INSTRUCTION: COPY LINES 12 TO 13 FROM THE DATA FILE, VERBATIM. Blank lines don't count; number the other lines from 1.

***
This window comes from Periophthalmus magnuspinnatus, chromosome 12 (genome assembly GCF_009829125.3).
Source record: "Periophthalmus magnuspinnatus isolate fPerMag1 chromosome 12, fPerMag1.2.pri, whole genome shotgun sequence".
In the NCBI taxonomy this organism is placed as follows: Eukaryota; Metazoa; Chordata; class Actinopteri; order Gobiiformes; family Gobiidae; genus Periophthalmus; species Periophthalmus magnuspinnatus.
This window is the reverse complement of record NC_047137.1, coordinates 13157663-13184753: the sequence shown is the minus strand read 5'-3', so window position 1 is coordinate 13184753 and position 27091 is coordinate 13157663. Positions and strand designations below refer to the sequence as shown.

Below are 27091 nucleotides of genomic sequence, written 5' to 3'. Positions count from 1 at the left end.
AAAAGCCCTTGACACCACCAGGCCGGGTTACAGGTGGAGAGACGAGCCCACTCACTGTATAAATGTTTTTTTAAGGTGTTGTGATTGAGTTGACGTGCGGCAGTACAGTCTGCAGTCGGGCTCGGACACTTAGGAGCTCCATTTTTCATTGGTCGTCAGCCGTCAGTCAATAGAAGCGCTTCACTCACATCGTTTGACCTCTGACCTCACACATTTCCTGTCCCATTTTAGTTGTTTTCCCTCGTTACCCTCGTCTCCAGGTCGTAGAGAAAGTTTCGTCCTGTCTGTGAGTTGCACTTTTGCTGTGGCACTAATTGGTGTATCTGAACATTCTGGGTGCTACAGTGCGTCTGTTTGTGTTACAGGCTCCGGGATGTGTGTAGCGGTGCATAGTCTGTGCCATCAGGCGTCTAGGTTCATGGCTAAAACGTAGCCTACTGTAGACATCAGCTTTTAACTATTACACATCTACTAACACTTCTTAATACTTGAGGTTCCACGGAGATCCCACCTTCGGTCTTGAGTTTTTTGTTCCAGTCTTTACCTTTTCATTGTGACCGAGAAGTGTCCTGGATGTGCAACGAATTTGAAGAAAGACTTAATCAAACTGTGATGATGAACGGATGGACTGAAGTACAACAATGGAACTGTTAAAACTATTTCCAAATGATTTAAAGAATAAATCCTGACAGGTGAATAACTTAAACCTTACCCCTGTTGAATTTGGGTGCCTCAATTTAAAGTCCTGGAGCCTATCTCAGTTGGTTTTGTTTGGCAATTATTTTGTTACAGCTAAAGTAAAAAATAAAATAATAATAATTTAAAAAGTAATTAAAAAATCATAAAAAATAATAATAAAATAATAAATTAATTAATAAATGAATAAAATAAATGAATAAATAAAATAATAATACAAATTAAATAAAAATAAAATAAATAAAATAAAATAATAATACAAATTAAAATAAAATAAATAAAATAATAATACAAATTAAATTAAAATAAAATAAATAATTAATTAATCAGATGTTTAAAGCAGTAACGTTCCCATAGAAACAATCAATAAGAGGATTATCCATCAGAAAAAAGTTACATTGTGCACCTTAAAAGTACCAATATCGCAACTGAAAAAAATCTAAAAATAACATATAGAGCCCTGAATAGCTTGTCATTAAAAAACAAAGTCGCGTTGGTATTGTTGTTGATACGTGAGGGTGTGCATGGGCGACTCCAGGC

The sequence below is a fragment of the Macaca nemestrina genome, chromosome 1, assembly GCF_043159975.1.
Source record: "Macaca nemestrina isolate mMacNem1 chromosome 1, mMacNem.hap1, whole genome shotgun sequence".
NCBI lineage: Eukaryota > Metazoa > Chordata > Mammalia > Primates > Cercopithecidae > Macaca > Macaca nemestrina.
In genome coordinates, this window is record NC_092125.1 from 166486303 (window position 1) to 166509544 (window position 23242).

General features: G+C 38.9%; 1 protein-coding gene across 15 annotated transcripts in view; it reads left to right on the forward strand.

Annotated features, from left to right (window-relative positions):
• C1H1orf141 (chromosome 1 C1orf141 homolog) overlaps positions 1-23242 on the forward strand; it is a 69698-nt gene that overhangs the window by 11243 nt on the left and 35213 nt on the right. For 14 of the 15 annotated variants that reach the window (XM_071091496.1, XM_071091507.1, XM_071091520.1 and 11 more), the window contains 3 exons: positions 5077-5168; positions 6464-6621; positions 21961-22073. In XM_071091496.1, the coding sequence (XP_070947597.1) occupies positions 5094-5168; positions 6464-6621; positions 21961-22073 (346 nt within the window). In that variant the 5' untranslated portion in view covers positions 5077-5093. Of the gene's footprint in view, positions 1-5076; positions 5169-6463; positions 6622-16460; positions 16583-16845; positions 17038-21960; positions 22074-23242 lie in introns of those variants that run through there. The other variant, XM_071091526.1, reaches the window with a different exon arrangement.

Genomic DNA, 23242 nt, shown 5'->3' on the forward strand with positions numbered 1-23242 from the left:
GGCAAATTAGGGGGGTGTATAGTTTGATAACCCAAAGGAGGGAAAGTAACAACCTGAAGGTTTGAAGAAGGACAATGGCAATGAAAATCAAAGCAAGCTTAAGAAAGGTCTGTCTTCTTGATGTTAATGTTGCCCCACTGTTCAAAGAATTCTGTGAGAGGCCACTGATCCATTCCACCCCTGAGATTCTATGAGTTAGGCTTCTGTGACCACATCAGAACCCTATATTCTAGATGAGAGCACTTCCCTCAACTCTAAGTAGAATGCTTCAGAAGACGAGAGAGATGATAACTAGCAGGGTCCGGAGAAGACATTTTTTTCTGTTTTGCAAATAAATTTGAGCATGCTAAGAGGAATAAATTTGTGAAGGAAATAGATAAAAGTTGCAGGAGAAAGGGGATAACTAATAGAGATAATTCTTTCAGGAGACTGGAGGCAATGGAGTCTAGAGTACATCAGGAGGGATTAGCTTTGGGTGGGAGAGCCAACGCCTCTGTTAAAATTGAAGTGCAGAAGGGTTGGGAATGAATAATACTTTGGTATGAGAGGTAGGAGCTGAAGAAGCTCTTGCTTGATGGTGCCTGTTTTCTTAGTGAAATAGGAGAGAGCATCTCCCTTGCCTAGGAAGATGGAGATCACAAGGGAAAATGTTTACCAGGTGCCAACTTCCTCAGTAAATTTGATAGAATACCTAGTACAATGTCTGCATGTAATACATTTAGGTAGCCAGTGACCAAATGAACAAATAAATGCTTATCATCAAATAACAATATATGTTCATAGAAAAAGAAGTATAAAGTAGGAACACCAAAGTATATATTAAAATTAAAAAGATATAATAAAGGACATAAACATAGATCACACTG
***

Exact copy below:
Annotated features, from left to right (window-relative positions):
• C1H1orf141 (chromosome 1 C1orf141 homolog) overlaps positions 1-23242 on the forward strand; it is a 69698-nt gene that overhangs the window by 11243 nt on the left and 35213 nt on the right. For 14 of the 15 annotated variants that reach the window (XM_071091496.1, XM_071091507.1, XM_071091520.1 and 11 more), the window contains 3 exons: positions 5077-5168; positions 6464-6621; positions 21961-22073. In XM_071091496.1, the coding sequence (XP_070947597.1) occupies positions 5094-5168; positions 6464-6621; positions 21961-22073 (346 nt within the window). In that variant the 5' untranslated portion in view covers positions 5077-5093. Of the gene's footprint in view, positions 1-5076; positions 5169-6463; positions 6622-16460; positions 16583-16845; positions 17038-21960; positions 22074-23242 lie in introns of those variants that run through there. The other variant, XM_071091526.1, reaches the window with a different exon arrangement.